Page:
Curious case of J2ME apps, Is Android going the same way?

[Guest article by Lalit Bhise, founder of Mobisy.]

Java to Mobile Edition (popularly known as J2ME) started with a huge promise “write once run everywhere”. This was supposed to be a cure for all the 3rd party Mobile developers.It is still most widely ported run time for Mobile devices. But somewhere along the line it did not remain as attractive to developers as it used to be. The current joke amongst developers is that if you develop application in J2ME you “write once and port everywhere”. Here are some of my thoughts on why it turned out that way.

There are 3 main components to build a kickass developer community

  • Easy development tools
  • Ease of distribution
  • Strong monetization channels

Some of my points on why J2ME failed to address them.

1. Weak Regulatory Body

The Java community responsible for developing the specifications called JSRs for Java virtual machines is made up of people/organizations with varied interests. In early 2000s when there was a huge tug of war in western countries between  operators and device manufacturers to control user experience, it did not help to have both of them sitting at the table defining these JSRs. The end result was a specification with majority portions marked as “optional”. As an example, look at JSR75. A basic functionality such as reading contacts from user’s phonebook has been marked “optional” !!

2. Too much stuff left for Interpretation

There are no standard ways to map different keypad layouts or screen-sizes across different devices which meant that different JVM providers as well as different manufacturers built some basic functionality differently. End result, point 5.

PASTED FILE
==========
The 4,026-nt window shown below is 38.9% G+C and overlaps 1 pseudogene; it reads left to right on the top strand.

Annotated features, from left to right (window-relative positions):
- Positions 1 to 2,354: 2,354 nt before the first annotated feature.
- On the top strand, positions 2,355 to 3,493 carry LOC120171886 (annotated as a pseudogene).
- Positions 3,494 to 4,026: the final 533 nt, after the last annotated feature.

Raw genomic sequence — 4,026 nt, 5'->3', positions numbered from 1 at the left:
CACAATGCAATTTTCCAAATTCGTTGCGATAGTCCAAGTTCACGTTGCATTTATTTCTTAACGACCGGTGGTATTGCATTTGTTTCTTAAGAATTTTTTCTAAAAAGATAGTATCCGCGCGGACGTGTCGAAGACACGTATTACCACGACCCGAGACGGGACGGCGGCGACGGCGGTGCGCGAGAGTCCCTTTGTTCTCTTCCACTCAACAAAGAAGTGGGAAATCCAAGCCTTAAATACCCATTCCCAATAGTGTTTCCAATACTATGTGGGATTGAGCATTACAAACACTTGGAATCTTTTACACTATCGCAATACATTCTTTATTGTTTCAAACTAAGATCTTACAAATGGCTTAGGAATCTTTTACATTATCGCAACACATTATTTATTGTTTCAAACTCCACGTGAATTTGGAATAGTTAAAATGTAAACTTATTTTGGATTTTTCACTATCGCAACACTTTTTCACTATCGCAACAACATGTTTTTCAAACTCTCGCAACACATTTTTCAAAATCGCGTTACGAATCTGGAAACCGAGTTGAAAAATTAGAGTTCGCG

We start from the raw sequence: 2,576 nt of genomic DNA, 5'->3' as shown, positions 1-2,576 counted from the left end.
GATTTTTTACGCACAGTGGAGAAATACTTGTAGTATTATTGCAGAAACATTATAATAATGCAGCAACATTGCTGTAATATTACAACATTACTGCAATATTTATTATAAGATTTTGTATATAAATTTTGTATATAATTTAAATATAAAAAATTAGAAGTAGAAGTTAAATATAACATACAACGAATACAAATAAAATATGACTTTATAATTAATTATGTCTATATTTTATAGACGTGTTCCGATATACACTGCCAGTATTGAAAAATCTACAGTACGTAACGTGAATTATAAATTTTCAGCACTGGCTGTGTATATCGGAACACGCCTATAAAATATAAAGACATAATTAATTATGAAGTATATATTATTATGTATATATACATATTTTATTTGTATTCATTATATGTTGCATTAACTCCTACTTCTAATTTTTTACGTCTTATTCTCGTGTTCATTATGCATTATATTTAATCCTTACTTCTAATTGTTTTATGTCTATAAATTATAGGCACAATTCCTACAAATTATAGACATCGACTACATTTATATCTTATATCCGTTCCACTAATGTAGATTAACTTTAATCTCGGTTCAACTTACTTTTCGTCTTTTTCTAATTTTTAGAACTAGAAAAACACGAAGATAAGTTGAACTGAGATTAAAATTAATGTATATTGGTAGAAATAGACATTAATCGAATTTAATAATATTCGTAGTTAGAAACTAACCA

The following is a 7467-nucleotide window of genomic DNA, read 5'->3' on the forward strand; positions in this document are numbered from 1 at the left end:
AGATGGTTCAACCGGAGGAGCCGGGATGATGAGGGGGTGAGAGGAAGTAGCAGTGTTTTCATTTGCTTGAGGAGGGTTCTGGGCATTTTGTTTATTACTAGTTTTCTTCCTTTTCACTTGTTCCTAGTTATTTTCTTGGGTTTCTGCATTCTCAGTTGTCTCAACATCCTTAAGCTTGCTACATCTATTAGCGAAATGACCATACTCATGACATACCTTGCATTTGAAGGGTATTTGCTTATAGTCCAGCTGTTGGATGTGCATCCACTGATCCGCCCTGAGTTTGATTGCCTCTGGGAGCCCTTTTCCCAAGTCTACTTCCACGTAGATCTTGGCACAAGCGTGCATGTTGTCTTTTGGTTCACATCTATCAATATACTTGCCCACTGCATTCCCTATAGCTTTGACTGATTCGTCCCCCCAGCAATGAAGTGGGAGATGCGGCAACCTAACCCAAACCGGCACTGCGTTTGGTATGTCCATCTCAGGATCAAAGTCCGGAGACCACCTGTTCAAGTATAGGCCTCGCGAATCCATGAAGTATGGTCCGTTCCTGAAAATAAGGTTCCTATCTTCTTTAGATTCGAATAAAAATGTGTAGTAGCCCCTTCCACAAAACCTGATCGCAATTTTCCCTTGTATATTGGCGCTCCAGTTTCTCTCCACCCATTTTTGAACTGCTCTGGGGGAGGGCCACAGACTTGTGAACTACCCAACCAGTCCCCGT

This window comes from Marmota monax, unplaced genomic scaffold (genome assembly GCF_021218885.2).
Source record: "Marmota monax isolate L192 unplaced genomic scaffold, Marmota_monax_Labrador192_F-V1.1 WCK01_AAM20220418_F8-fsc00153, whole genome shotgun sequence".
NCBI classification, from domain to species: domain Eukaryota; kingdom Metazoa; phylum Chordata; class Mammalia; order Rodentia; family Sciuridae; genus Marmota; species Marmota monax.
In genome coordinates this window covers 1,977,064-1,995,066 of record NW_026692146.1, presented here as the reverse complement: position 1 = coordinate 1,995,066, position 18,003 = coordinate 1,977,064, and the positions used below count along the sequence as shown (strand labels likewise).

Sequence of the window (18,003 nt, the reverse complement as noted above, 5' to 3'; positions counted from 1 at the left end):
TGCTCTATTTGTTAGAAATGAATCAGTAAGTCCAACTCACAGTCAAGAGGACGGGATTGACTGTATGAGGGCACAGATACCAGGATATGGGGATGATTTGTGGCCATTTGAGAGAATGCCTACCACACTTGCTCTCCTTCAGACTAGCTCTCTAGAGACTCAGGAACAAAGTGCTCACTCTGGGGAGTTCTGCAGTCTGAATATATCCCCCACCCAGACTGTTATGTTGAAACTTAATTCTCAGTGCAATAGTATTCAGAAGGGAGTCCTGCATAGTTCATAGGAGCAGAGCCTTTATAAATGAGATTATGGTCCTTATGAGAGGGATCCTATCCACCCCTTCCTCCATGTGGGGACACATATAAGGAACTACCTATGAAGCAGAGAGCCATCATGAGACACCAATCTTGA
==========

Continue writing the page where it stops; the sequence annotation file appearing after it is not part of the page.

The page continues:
3. Handset manufacturers focused on building next cool apps or features themselves rather than building a developer community

Traditionally the Mobile handset manufacturers have been focused on building all the functionality they think users need in the phone itself. This is markedly different from the approach Apple has taken where they “depend” on developers to come up with innovations apart from some basic or key phone functionality. This approach of traditional manufacturers meant that quality of tools and support offered to 3rd party developers are abysmal. For example setting up the development environment in itself takes at least a week for any new developer.

4. Weak monetization models

The app stores concept though existing for almost a decade now, has never got the mind-share of biggies in Mobile Industry till recently. This meant that as an app developer you depended disproportionately on limited channels.

5.Exponential porting effort

The biggest problem in the J2ME application ecosystem has been the porting effort. This stems mainly from 1 and 2 above but this in itself has been cited as main reason why leading players such as Enterprises, Media companies and VCs stay away from Mobile applications. I know one company in India which charges Rs 18000/- (~$400) for porting an app to one handset model(e.g. Nokia 2700) . Considering that there are ~500 important handset models supporting J2ME , your porting cost alone could spiral to $200K where as developing the app in the first place may have costed you just $10K.

Having mentioned all the problems with the implementation, the concept behind J2ME still remains solid. I do see improved support from some of the bigger handset manufacturers such as Nokia, Samsung and Sony Ericson in recent times. There have also been more prominent app-stores recently. So there may be a resurgence of sorts for J2ME applications, especially for entry level phones and low end feature phones.

In high end feature phones and smartphones, Android seems to be new hope for developers trying to reach many handsets. Simply due to ease of development and a solid Google app store, not to mention the Google brand itself which developers love to associate themselves with. But, when I look at amount of customizations handset manufacturers are doing on Android and the Android versioning system in itself, I sometimes fear that we may be revisiting the J2ME nightmare. That’s probably topic for another post…

What’s your take?

[Reproduced from Lalit’s blog.]

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